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Roadkill charity: Alaska program salvages moose meat for the state's needy


The Associated Press


ANCHORAGE, Alaska (AP) Billy Dickerson Jr. and Cody Dyer trudged through the deep snow and dense woods with one mission: retrieve a moose carcass that had become roadkill.

They dragged the dead animal to their pickup truck and hauled it to Dickerson's house, where it would be gutted and eventually sent on its way to the plates of poor Alaskans.


It's an act repeated hundreds of times each year in Alaska, where workers salvage moose roadkill and donate the meat to charities. Alaska has the nation's biggest moose population, and vehicles and trains here kill about 820 of the big-antlered creatures each year.


"It gives more folks a chance for free meat. A lot of people can't afford to buy steaks or even hamburger, at least judging from the calls I get," said Brooks, the roadkill program coordinator for the Anchorage region and the Matanuska-Susitna Borough, who is known among colleagues as Queen of the Gut Pile.


Other states have roadkill programs, but primarily for smaller animals like elk and deer. Maine is among the few states with moose and gives motorists first right to roadkills, then donates unwanted animals to the needy.


Alaska Fish and Wildlife Protection Troopers coordinate the Alaska program, which requires that the meat be given away to anyone who asks. Nonprofit groups, including churches, sign up to take turns collecting the roadkill remains.


Often, traffic collisions only maim moose, so authorities must shoot the animals. In the Anchorage area, that job frequently goes to Fish and Game wildlife biologist Rick Sinnott, who shot the moose Dickerson retrieved after it was seen limping around the area.


Brooks estimates that nearly all the roadkill moose goes to nonprofits. The rate is so high because state police are usually so quickly notified of a moose-vehicle collision, and because the program requires that a volunteer agency be able to respond within 30 minutes to salvage the meat.


Dickerson was called because his name was next on the contact list as a representative of the Anchorage Baptist Temple. A lifetime hunter, Dickerson estimated the 1,100-pound moose in midtown Anchorage would yield 700 pounds of meat.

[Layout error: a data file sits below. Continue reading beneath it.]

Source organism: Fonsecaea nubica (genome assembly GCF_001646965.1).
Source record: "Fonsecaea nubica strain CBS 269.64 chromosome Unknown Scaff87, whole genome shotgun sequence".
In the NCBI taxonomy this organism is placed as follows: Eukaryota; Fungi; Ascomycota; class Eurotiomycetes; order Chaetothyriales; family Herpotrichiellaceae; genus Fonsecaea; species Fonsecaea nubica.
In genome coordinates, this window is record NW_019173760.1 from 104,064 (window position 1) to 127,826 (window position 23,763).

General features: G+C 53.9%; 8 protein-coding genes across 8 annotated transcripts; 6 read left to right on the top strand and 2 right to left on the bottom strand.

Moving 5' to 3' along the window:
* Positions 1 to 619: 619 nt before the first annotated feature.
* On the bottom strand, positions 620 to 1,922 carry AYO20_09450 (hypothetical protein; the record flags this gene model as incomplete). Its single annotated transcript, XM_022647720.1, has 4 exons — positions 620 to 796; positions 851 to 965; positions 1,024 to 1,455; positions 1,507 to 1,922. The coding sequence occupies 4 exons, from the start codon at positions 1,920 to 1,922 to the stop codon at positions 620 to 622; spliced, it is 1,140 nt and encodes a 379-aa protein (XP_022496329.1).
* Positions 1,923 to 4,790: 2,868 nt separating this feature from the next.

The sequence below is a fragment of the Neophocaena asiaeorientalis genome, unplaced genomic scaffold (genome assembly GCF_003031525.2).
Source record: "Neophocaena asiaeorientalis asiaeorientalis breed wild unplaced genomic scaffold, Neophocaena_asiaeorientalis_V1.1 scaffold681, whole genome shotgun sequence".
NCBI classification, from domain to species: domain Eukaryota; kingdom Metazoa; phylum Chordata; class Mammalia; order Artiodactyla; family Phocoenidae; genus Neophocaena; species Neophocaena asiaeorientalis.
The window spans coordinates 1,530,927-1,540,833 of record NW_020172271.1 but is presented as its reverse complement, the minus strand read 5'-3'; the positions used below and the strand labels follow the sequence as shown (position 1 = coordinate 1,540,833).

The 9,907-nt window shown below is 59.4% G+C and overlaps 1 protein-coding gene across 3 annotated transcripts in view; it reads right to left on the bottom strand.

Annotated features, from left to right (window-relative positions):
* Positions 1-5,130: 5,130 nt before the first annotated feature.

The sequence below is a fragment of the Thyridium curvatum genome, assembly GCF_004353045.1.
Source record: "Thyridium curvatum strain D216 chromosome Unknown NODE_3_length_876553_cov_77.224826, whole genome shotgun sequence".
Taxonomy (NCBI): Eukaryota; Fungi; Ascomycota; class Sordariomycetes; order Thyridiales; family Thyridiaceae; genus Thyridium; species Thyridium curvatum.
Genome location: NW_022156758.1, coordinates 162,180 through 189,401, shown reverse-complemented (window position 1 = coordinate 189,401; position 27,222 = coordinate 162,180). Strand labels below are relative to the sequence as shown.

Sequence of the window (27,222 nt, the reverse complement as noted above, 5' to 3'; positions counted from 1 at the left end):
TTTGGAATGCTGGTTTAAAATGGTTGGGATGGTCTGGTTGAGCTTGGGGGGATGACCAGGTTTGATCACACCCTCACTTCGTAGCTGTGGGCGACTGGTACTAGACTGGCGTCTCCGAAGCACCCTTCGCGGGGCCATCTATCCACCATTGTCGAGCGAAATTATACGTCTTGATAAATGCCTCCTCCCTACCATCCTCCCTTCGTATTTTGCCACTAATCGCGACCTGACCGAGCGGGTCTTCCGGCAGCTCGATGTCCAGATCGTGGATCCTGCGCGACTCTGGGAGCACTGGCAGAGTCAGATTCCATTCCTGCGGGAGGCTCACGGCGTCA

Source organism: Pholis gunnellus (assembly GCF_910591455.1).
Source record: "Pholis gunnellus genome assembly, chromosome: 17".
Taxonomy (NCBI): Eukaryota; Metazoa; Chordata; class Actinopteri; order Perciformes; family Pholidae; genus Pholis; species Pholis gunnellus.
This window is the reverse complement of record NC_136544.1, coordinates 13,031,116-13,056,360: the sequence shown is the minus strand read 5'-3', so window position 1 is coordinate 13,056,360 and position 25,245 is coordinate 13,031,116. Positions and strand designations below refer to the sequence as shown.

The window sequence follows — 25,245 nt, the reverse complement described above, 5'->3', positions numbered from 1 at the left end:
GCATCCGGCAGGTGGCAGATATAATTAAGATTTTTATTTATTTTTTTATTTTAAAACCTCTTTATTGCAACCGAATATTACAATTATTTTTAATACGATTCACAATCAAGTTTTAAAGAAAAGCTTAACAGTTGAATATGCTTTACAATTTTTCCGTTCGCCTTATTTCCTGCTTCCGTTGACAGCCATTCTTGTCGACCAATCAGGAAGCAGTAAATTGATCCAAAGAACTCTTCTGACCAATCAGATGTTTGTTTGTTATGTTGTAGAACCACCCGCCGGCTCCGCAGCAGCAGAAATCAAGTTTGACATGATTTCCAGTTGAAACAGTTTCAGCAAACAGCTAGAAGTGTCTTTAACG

But first he and 14-year-old Cody had to figure out the best route to drag it through 300 yards of spruce no small feat given the moose's large frame and the chilly Anchorage temperatures.


"This isn't for everyone," Dickerson said, tying a nylon rope around the dead moose's neck.


Brooks said 99 nonprofit organizations are signed up this winter in the area she manages.


Among them is Abbott Loop Community Church, a two-decade participant that averages 10 moose a year, according to member Steve Tandy. The meat is distributed through a community food pantry at the church.


"We always have lots of moose available to whoever wants it," Tandy said. "We never turn anyone away."


Participants occasionally are called to salvage black bears, Dall sheep or mountain goats, Brooks said. But the great majority of collisions involve moose, which is very lean and has a gamy taste.


Sinnott said he's shot more injured moose than usual in Anchorage this winter. He attributed the rise to increasing moose numbers in the city about 1,900 a 17 percent jump from two years ago, but still far below the 1994 record of 2,200. Sinnott said the fluctuating population is due to an irregular cyclical pattern dependent on such factors as winter survival rates and snowfall levels that can drive more moose into urban areas.


"It makes sense that the more moose you have in town, the more people are going to hit them," he said.

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Around here, every year they give anyone who wants it huge salmon. Too bad they weren't more enterprising about produce gluts.


About roadkill, the Natural History Museum in London, where I loved to go to see all the Deities or statues, they of course have a large selection of taxidermied animals, including a platypus. The Victorians used to kill hummingbirds of all varieties and keep them in a large glass cabinet made especially for displaying these beautiful creatures, in their parlors. The museum has a lot of these.


But once a couple of devotee artists and I wnet behind the scenes and met the main sculptor, who makes moulds of dead frogs and such to cast for scenes, and makes realistic birds and other things. Astonishingly real and he showed us how he does it. These days the museum does not accept dead animals unless they are roadkill.

(England in general is really strong about animal rights, and has a very high number, proportionately, of vegetarians.)



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Maybe we Iskcon devotees should stop killing baby cows and drinking their milk to satisfy our carnivorous diet, and just start salvaging roadkill?


[This message has been edited by darwin (edited 01-08-2002).]

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